This video is about great grey owls, both adults and youngsters, in Sweden.
This video is also about great grey owls, both adults and youngsters, in Sweden.
This video says about itself:
15 November 2012
A zebra finch male sings to a female that he thinks is attractive. She’s just not that into him though. Better luck next time fella.
From McGill University in Canada:
Do birdsong and human speech share biological roots?
Experiments with zebra finches suggest songbirds also have ‘universal grammar’
November 22, 2017
Do songbirds and humans have common biological hardwiring that shapes how they produce and perceive sounds?
Scientists who study birdsong have been intrigued for some time by the possibility that human speech and music may be rooted in biological processes shared across a variety of animals. Now, research by McGill University biologists provides new evidence to support this idea.
In a series of experiments, the researchers found that young zebra finches — a species often used to study birdsong — are intrinsically biased to learn to produce particular kinds of sound patterns over others. “In addition, these sound patterns resembled patterns that are frequently observed across human languages and in music”, says Jon Sakata, Associate Professor of Biology at McGill and senior author of a paper published online in Current Biology on Nov. 22.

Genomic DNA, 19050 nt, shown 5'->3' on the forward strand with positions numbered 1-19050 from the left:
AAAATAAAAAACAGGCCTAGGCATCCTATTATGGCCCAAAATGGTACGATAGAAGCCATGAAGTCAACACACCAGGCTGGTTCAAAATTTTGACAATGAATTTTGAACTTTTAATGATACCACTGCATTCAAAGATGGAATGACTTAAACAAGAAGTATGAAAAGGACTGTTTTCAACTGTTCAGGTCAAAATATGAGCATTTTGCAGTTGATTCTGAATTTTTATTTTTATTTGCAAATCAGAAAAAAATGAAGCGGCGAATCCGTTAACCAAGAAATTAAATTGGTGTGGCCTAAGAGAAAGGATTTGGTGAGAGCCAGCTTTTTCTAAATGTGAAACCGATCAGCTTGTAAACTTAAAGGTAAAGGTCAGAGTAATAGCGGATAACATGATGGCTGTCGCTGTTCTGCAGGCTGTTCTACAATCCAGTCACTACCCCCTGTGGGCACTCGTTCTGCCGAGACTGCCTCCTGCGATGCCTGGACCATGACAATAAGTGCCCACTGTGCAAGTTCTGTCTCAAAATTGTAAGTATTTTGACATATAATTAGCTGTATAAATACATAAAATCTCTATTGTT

On the shoulders of Chomsky
The idea for the experiments was inspired by current hypotheses on human language and music. Linguists have long found that the world’s languages share many common features, termed “universals.” These features encompass the syntactic structure of languages (e.g., word order) as well as finer acoustic patterns of speech, such as the timing, pitch, and stress of utterances. Some theorists, including Noam Chomsky, have postulated that these patterns reflect a “universal grammar” built on innate brain mechanisms that promote and bias language learning. Researchers continue to debate the extent of these innate brain mechanisms, in part because of the potential for cultural propagation to account for universals.
At the same time, vast surveys of zebra finch songs have documented a variety of acoustic patterns found universally across populations. “Because the nature of these universals bears similarity to those in humans and because songbirds learn their vocalizations much in the same way that humans acquire speech and language, we were motivated to test biological predisposition in vocal learning in songbirds,” says Logan James, a PhD student in Sakata’s lab and co-author of the new study.
A buffet of birdsong
In order to isolate biological predispositions, James and Sakata individually tutored young zebra finches with songs consisting of five acoustic elements arranged in every possible sequence. The birds were exposed to each sequence permutation in equal proportion and in a random order. Each finch therefore had to individually “choose” which sequences to produce from this buffet of birdsong.